In Texas, a Brave, New Lethal Injection

A drug so painful that veterinarians aren't allowed to administer it to animals will soon be used to execute Cleve Foster

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Updated 12:12 p.m.: The Supreme Court granted a temporary stay of the execution of Cleve Foster based on whether he received adequate counsel during the course his trial. 

Texas prison officials are about to carry out an execution with a combination of drugs and procedures that they have not used before, and that a veterinarian is proscribed from using when terminating an animal's life.

In order to minimize pain and suffering of animals being put to sleep, Texas has adopted detailed regulations. Only a licensed veterinarian may administer the drugs, the dosage is determined by the animal's weight, and even the lighting in the room is regulated by law.

If the Lundbeck drug does not work properly, Mr. Foster will be subject to "excruciating pain likened to having one's veins set on fire."

When it comes to carrying out executions of death-row inmates, however, the state does not take the same care. The Texas legislature has given the director of the Texas Department of Criminal Justice the absolute power to decide on the drugs used and how they will be administered. The current director is a former corrections officer with no training in anesthesiology, pharmacology, or science.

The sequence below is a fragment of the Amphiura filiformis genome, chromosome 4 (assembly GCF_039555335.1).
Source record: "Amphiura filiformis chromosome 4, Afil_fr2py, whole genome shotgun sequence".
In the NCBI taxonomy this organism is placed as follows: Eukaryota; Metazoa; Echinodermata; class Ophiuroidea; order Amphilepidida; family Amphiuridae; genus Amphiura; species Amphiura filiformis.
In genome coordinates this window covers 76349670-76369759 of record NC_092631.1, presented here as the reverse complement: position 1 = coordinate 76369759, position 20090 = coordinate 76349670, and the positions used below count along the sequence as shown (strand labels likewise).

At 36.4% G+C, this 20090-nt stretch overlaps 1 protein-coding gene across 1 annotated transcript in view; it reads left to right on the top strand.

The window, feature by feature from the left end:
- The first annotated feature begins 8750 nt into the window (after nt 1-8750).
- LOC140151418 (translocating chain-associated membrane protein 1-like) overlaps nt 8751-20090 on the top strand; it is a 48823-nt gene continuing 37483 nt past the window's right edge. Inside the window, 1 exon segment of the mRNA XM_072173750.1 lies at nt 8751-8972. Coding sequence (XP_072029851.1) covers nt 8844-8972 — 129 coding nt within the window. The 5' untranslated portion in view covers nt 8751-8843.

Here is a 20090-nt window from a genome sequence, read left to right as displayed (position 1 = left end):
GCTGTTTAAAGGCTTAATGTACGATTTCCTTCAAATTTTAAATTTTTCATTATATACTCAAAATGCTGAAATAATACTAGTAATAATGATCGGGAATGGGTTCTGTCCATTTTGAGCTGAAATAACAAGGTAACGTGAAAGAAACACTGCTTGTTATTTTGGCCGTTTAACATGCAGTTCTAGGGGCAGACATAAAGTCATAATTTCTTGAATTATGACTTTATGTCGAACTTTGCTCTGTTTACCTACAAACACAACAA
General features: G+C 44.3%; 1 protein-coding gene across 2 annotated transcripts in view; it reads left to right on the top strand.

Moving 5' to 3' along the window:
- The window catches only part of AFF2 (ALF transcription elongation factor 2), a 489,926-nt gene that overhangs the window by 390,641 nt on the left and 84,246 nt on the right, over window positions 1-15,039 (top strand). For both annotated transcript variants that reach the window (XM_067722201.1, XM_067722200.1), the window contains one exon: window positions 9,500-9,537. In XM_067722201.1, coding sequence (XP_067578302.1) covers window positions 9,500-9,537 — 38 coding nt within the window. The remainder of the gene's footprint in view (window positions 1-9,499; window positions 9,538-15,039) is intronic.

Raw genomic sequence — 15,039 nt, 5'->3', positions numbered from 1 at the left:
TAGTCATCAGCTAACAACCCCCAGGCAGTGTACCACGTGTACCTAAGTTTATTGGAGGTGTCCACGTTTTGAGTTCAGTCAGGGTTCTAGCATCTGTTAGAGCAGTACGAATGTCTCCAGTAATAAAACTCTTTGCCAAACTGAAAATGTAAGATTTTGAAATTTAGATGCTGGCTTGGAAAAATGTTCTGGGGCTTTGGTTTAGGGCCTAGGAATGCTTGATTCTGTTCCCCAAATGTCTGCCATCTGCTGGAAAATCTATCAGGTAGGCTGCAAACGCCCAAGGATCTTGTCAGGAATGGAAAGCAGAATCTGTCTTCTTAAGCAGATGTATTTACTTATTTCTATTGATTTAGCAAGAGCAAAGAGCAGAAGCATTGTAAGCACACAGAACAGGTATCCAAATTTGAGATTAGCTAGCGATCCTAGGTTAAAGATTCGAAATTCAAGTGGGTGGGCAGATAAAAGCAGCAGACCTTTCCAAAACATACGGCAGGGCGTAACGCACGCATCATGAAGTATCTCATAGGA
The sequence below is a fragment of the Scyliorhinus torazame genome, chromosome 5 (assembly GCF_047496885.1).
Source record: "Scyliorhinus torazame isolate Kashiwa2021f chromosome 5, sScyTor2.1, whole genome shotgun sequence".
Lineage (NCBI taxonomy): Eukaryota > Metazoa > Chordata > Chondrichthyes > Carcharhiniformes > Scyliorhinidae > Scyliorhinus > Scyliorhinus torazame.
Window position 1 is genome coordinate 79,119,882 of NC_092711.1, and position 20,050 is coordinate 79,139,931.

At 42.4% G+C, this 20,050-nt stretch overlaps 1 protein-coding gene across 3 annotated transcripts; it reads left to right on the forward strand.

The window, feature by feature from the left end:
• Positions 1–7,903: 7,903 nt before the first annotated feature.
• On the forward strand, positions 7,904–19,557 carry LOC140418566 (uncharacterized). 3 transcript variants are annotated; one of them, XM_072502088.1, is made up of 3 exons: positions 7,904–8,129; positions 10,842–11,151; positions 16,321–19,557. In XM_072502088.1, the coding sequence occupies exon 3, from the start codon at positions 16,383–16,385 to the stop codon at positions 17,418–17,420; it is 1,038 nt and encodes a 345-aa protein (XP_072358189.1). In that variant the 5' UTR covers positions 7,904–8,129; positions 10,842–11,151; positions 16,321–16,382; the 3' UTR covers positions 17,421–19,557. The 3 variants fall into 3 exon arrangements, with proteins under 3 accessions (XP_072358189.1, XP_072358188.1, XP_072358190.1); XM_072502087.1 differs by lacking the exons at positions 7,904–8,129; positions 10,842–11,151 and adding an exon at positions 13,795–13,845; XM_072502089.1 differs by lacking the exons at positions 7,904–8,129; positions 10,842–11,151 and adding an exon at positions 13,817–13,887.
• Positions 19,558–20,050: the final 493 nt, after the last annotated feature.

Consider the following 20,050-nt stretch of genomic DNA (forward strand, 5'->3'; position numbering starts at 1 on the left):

"Death-row inmates appear to have fewer rights than domesticated animals," concludes a study released on Sunday, "Regulating Death in the Lone Star State: Texas Law Protects Lizards from Needless Suffering, But Not Human Beings" (PDF). The 10-page report was written by the ACLU of Texas, the ACLU Capital Punishment Project, and the Center for International Human Rights at Northwestern University School of Law.

The study is part of a last-minute effort to block the execution of Cleve Foster, who is scheduled to die by lethal injection in Texas at midnight Tuesday. Foster, an army veteran who fought in Desert Storm, was convicted for the murder of a woman he and a friend had met in a bar. Foster has said he had passed out from a drug overdose and that the other man killed the woman.

In executing Foster, Texas will use a protocol of three drugs that it has not used before, and this is where the anti-death penalty activists come in. The first drug in the protocol, pentobarbital, is intended to anesthetize the condemned man (or the animal), so that he does not suffer when the next two drugs are administered. They are pancuronium bromide, a paralytic agent, which paralyzes lung muscles and disguises any outward signs of pain before the third drug, potassium chloride, which stops the heart, is injected.

The Supreme Court has held, 7-2, that the Eighth Amendment proscription on cruel and unusual punishment does not bar lethal injection as a means of execution. In a concurring opinion, Justice John Paul Stevens noted nevertheless that most states do not allow pancuronium bromide in the euthanasia of animals.

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Raymond Bonner is an investigative reporter living in London. He was previously a foreign correspondent for The New York Times and a staff writer at The New Yorker, and is the author of Anatomy of Injustice: A Murder Case Gone Wrong.

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